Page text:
/ NEWS: Huber Brothers - Antarctic Adventure

This topic has been archived, and won't accept reply postings.
The Huber Brothers Alexander and Thomas have made three major first ascents in Antarctica.

The team encountered an average temperature of -30c, however this dropped to -50c at some points. The Huber's also commented on their website:

"But sometimes [the temperature went] up to -5c - T-shirt weather!"

Read More: http://www.ukclimbing.com/news/older.html?month=01&year=2009#n45825
ff - on 28 Jan 2009
In reply to Jack Geldard - Editor - UKC:

Interesting that you propose a regrade in terms of E-Grades for this amazing achievement. I think this is confusing, as well, as renaming the ascent (translation from German to English) is not OK. Should all Spanish routes then be translated or "Bain de Sang" be renamed to "Blood Bath"?

The route is originally named "Eiszeit" and was graded UIAA 7+ (translating into French 6b+), A4. In times of endless grading debates (particularly with respect to the British E-System) do you think it is really necessary, to introduce an E grade where none was proposed by the ascentonists?
Doug on 28 Jan 2009
In reply to ff: I agree, give the route name in the original language and, if you really think it necessary, add a translation. So Eiszeit (Ice Age). Likewise for grades.
Jon Dittman - on 28 Jan 2009
In reply to Jack Geldard - Editor - UKC:

> The team encountered an average temperature of -30c, however this dropped to -50c at some points. The Huber's also commented on their website:
>
> "But sometimes [the temperature went] up to -5c - T-shirt weather!"

I was going to say - I bet they didn't do these ascents without their tops on! :-)
andyinglis - on 28 Jan 2009
In reply to Jack Geldard - Editor - UKC: Totally agree. The huber's did not give these routes E grades so why should you? It really struck me as odd while reading the article and made more sense when I checked it out myself. I suspect most people can understand UIAA grades. Separately, I see this as the same level as 8a.nu speculating on the french grade of UK trad routes.

Andy
Hugh Cottam - on 28 Jan 2009
In reply to ff:

And Well Done! - the Huber Brothers, and to Jack for reporting stuff outside our little English world.
Mr. K - on 28 Jan 2009
Awesome effort, looking forward to seeing some of the film! Bo)
petellis - on 28 Jan 2009
In reply to ff:
> (In reply to Jack Geldard - Editor - UKC)
>
> Interesting that you propose a regrade in terms of E-Grades for this amazing achievement. I think this is confusing, as well, as renaming the ascent (translation from German to English) is not OK. Should all Spanish routes then be translated or "Bain de Sang" be renamed to "Blood Bath"?

Oh come off it...

I'm not sure the grades given are very important? E4 / A4 are hardly cutting edge are they. Climbing in -30 C and actually getting to antarctica and doing the routes are what is amazing.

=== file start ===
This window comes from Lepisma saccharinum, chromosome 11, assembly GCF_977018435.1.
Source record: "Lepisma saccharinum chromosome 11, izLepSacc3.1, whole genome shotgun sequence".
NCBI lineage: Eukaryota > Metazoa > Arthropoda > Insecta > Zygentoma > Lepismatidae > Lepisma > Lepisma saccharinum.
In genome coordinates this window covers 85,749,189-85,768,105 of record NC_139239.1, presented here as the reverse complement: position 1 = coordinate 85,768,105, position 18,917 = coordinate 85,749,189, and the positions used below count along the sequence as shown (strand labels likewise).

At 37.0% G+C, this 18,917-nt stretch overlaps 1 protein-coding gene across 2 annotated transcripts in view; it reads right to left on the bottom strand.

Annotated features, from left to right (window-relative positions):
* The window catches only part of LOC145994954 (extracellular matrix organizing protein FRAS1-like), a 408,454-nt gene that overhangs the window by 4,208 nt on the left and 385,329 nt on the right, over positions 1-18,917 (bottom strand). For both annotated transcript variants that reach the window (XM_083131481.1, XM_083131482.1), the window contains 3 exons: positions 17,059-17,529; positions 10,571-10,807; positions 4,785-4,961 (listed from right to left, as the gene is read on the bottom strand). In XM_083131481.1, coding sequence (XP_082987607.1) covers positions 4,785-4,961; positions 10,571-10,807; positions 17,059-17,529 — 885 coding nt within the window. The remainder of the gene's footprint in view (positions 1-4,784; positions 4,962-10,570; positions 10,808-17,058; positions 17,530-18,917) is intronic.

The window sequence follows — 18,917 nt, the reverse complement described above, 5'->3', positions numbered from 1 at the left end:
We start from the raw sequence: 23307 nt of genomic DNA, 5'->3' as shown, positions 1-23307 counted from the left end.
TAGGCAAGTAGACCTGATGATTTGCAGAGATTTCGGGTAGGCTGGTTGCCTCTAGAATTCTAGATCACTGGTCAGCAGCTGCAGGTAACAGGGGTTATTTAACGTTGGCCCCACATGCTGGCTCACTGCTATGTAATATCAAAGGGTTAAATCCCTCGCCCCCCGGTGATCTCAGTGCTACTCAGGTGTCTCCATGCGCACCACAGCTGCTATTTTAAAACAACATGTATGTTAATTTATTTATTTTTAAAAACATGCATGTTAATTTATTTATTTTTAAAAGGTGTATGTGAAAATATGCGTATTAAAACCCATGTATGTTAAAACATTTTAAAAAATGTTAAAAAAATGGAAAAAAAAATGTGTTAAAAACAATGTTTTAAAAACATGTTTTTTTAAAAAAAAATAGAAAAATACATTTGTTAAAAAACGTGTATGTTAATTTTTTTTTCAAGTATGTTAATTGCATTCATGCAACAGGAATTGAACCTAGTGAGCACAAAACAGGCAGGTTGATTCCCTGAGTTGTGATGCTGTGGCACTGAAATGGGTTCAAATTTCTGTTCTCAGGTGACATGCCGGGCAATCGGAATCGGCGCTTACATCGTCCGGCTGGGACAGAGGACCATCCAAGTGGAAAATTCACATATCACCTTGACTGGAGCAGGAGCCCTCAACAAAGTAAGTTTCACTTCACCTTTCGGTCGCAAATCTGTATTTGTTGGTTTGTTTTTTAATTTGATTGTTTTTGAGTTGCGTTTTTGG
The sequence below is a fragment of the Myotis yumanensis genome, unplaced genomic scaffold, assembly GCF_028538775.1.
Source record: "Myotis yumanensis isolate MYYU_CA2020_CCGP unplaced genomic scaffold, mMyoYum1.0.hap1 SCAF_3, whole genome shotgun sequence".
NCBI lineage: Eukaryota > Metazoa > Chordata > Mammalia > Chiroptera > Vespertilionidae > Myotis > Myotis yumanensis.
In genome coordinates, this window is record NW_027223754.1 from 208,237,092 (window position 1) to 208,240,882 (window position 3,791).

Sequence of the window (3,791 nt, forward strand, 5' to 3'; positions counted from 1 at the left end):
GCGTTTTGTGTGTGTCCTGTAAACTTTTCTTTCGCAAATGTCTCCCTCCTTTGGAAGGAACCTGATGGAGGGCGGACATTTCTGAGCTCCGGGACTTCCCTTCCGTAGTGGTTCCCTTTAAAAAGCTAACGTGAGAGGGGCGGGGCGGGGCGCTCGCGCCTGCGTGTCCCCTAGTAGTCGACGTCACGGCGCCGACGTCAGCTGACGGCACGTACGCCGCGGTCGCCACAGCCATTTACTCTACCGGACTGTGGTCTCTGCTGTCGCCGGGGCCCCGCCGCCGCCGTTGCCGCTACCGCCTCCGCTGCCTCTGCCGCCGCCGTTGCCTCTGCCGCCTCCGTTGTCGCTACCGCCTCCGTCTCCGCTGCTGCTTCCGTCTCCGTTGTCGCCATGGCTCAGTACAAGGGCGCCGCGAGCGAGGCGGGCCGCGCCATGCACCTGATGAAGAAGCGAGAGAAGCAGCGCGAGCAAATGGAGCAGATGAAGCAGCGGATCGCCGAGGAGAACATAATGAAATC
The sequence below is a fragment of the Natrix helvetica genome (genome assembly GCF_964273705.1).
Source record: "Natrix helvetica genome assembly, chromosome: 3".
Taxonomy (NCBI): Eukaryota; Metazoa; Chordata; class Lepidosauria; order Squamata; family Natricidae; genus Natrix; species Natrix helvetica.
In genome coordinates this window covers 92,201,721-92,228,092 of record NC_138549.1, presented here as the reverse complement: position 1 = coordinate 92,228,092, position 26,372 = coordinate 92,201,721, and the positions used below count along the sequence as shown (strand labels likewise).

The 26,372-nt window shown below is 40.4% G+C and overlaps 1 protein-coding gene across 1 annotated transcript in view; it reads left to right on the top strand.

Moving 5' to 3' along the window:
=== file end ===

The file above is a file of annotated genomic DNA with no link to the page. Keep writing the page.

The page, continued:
I'd assume the grade/name translation was largely to give realism to a predominantly UK readership. Maybe they could leave the original names/grades in for all the grade bores (maybe also the UKC team were working from an already translated press release?)...

I love the associated photo with the article, those peaks have a surreal beauty about them that words can't describe - aaah, I've got itchy feet now!
Alex1 - on 28 Jan 2009
In reply to andyinglis:

It makes perfect sense to give the E grade translation on a British climbing website as that way the majority of the readers will understand it. The comment about 8a.nu was stupid as UIAA grades are directly comparible to British E grades for big mountain routes like these unlike trad to sport. If they'd given a tech grade now... Sounds amazing E4 in minus 30 (shivers)
koopa - on 28 Jan 2009
In reply to Jack Geldard - Editor - UKC: Awsome stuff from the Huber bros once again!

P.S. just opened my popcorn will now sit back ans read all the whine about the E grade once again... <3
Michael Ryan - on 28 Jan 2009
In reply to andyinglis:
> (In reply to Jack Geldard - Editor - UKC)

> I suspect most people can understand UIAA grades.

You suspect wrongly.

> Separately, I see this as the same level as 8a.nu speculating on the french grade of UK trad routes.

It gives a rough indication, that's all.

Jonas Wiklund - on 28 Jan 2009
In reply to ff: Aha! When I read the news I thought the grade was slightly miss-typed and it was supposed to be ED2, A4. VII+ is well understood by anyone who stands a chance of repeating the route...
andyinglis - on 28 Jan 2009
In reply to necromancer85: Is that from your experience..... cause I think your talkin' crap. UIAA grades compare directly to french grades.
In reply to everyone:

I was translating the page from German - using my superb pre-GCSE German language skills, and of course the completely accurate Google Translate.